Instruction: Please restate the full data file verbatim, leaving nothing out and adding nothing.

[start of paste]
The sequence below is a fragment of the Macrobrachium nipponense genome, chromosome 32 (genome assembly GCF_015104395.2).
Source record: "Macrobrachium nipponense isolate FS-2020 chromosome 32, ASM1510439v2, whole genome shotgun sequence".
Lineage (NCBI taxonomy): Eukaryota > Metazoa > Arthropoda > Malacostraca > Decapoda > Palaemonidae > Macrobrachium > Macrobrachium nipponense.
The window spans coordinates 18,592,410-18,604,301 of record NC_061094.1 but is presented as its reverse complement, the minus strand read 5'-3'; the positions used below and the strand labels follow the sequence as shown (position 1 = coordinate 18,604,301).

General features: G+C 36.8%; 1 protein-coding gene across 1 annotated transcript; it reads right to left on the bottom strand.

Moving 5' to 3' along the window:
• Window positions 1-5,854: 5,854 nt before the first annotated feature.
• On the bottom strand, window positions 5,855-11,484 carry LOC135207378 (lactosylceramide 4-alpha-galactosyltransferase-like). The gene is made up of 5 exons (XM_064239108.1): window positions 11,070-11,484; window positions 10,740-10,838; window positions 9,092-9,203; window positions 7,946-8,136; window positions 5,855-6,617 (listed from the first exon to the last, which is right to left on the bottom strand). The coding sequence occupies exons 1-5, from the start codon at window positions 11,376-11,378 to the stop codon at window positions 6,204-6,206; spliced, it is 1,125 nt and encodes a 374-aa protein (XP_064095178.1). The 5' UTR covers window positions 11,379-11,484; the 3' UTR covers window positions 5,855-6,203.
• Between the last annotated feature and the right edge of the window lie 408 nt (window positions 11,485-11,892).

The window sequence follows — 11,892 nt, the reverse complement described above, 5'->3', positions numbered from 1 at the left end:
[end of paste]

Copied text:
The sequence below is a fragment of the Macrobrachium nipponense genome, chromosome 32 (genome assembly GCF_015104395.2).
Source record: "Macrobrachium nipponense isolate FS-2020 chromosome 32, ASM1510439v2, whole genome shotgun sequence".
Lineage (NCBI taxonomy): Eukaryota > Metazoa > Arthropoda > Malacostraca > Decapoda > Palaemonidae > Macrobrachium > Macrobrachium nipponense.
The window spans coordinates 18,592,410-18,604,301 of record NC_061094.1 but is presented as its reverse complement, the minus strand read 5'-3'; the positions used below and the strand labels follow the sequence as shown (position 1 = coordinate 18,604,301).

General features: G+C 36.8%; 1 protein-coding gene across 1 annotated transcript; it reads right to left on the bottom strand.

Moving 5' to 3' along the window:
• Window positions 1-5,854: 5,854 nt before the first annotated feature.
• On the bottom strand, window positions 5,855-11,484 carry LOC135207378 (lactosylceramide 4-alpha-galactosyltransferase-like). The gene is made up of 5 exons (XM_064239108.1): window positions 11,070-11,484; window positions 10,740-10,838; window positions 9,092-9,203; window positions 7,946-8,136; window positions 5,855-6,617 (listed from the first exon to the last, which is right to left on the bottom strand). The coding sequence occupies exons 1-5, from the start codon at window positions 11,376-11,378 to the stop codon at window positions 6,204-6,206; spliced, it is 1,125 nt and encodes a 374-aa protein (XP_064095178.1). The 5' UTR covers window positions 11,379-11,484; the 3' UTR covers window positions 5,855-6,203.
• Between the last annotated feature and the right edge of the window lie 408 nt (window positions 11,485-11,892).

The window sequence follows — 11,892 nt, the reverse complement described above, 5'->3', positions numbered from 1 at the left end: